originally posted may 23, 2014
This week's Tracking, the weekly series in which we discuss our current favorite songs, features music from Ariana Grande & Iggy Azalea, Sia, Sharon Van Etten, Röyksopp & Robyn, Torres, The War on Drugs, Shabazz Palaces and Rush Midnight.
Ariana Grande, "Problem (featuring Iggy Azalea)"
Starting with its "99 Problems"-biting lyrical conceit, "Problem" offers very little that's really new. It’s a post-Le1f-v.-Macklemore world, after all, and raunchy saxophone loops might even qualify as a trend at this point. It’s not like Mariah Carey’s going anywhere soon, so what’s fresh about octave-spanning R&B diva melismatics? Build-it-up-to-break-it-down song structure is everywhere, and so is floor-shuddering bass, and the third-act verse from a guest rapper is a trick nearly as old as rap itself. Ariana Grande already tried and failed to attain success on both sides of the mythical indie-mainstream aisle with 2013's Yours Truly, and with her own full-length currently running the charts, Iggy Azalea's hardly news. Hey, you know what’s really not new in pop? Swedish producer Max Martin, the mastermind responsible for basically everything you love, from “…Baby One More Time” to “Since U Been Gone” to “We Are Never Ever Getting Back Together” to “Teenage Dream.” Well, here’s something else to love. Something new.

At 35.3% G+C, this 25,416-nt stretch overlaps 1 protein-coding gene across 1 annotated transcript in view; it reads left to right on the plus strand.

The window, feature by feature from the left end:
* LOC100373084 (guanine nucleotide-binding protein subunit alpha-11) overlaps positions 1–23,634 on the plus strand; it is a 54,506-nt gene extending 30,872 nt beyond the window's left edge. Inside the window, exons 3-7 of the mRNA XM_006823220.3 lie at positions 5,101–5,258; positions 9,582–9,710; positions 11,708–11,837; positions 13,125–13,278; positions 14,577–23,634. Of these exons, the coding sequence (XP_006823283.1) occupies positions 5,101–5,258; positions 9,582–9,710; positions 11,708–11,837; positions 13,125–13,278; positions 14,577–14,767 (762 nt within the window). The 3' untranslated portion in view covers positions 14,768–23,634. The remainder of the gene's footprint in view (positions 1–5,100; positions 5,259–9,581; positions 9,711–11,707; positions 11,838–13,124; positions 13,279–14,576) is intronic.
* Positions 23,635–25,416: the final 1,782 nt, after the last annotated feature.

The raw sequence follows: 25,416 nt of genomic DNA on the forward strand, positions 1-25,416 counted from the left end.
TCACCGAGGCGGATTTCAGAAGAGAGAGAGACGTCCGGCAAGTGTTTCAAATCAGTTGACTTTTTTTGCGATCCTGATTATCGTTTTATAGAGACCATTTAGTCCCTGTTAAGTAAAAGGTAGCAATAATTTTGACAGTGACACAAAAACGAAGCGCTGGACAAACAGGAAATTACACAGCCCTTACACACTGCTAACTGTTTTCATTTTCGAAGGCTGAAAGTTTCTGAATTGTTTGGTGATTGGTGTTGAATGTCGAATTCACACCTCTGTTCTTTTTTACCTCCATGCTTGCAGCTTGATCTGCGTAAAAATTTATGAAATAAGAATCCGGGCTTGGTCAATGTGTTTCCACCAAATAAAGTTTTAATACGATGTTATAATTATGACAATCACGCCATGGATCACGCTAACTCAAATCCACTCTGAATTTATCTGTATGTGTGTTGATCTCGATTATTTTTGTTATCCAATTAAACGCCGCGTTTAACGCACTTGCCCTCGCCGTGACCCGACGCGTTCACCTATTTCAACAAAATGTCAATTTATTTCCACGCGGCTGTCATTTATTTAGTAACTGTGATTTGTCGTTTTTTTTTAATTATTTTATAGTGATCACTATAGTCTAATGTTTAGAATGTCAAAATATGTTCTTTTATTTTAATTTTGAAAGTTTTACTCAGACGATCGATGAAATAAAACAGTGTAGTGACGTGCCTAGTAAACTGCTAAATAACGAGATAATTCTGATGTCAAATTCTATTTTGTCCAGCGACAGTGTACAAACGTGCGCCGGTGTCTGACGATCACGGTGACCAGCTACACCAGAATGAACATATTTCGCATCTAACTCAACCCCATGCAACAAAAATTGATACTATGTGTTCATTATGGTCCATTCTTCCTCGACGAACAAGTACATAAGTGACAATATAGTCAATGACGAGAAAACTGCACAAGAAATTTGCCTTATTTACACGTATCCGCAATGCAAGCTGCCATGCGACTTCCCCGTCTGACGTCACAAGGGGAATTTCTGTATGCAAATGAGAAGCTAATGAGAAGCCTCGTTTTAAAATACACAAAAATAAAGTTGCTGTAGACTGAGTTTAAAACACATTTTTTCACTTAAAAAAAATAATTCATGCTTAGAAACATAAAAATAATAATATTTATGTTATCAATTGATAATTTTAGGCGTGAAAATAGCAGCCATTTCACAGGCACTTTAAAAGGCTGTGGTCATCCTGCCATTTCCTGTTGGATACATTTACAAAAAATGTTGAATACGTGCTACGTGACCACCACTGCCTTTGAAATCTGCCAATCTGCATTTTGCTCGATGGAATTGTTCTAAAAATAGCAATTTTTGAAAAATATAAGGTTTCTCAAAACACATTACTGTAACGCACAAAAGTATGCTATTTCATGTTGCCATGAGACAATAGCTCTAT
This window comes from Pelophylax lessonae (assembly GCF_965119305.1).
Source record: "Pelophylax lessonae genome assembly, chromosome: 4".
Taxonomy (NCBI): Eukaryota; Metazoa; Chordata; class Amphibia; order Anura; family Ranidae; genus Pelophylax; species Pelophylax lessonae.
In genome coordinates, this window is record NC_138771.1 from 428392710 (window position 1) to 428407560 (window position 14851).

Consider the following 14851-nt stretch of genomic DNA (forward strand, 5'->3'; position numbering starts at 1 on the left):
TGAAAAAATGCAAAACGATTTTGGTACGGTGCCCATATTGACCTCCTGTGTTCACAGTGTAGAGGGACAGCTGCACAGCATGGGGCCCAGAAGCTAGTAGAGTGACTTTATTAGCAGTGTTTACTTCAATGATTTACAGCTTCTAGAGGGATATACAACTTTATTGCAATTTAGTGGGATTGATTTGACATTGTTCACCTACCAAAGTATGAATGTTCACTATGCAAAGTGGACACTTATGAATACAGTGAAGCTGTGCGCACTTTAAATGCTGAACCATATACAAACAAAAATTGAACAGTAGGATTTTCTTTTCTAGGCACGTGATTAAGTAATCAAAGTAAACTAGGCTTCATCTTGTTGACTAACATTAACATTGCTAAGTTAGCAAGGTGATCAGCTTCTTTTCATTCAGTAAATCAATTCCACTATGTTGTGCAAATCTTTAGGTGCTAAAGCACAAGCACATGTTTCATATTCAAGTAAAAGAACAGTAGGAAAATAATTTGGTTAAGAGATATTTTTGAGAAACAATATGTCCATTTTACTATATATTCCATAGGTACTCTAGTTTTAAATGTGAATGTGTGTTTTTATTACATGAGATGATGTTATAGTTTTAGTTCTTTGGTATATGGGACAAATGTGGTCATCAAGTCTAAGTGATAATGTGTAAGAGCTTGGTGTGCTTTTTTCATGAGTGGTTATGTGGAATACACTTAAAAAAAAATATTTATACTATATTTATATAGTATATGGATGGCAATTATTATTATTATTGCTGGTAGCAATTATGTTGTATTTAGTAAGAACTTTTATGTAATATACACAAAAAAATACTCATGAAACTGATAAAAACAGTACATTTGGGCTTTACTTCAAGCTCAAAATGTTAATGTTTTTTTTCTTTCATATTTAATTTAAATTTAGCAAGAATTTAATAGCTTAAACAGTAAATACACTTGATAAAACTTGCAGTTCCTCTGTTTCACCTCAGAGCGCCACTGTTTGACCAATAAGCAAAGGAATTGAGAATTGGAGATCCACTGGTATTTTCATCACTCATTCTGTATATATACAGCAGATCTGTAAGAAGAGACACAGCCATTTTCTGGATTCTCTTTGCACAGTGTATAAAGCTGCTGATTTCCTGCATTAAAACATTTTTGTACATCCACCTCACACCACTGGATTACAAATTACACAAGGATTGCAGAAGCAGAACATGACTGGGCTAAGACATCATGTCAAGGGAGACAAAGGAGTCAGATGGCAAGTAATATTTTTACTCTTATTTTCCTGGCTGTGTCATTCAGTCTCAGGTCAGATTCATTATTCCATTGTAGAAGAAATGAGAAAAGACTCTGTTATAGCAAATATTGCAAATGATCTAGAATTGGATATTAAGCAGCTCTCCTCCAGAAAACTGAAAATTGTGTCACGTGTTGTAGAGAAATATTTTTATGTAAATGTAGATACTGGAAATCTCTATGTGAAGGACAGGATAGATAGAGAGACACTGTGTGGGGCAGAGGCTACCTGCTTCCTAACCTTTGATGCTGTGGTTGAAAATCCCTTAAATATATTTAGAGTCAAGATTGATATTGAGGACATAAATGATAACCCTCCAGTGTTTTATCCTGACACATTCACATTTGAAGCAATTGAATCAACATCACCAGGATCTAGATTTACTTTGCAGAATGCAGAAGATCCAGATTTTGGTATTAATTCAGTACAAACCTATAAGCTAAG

What Martin does here is take these elements, some of which were cherry-picked from the sounds of the moment and some of which were selected for their timelessness, and stitch them together so smoothly that the results sound as though they could never have been any other way. What is Ariana Grande’s appealing, technically flawless performance without the tonal and textural counterpoint of massive synth hits and that awesome growling sax? What would the enormous, aching upward swell of that pre-chorus be for, if not to suddenly drop roller-coaster-style all the way down to the floor for the year’s most gloriously badass and eloquently minimal pop refrain? How tedious it would be if those components simply repeated three times through – hence Iggy Azalea, rewriting Jay Z in what might be the cleverest verse of her career (not saying much but still), providing a welcome zig/”Igz” to the rest of the song’s delirious zag. “Problem” is perfect, but it’s delicate, subsisting solely on an internally generated, self-perpetuating compositional pressure. Take any part away from it, and the whole thing falls out of balance.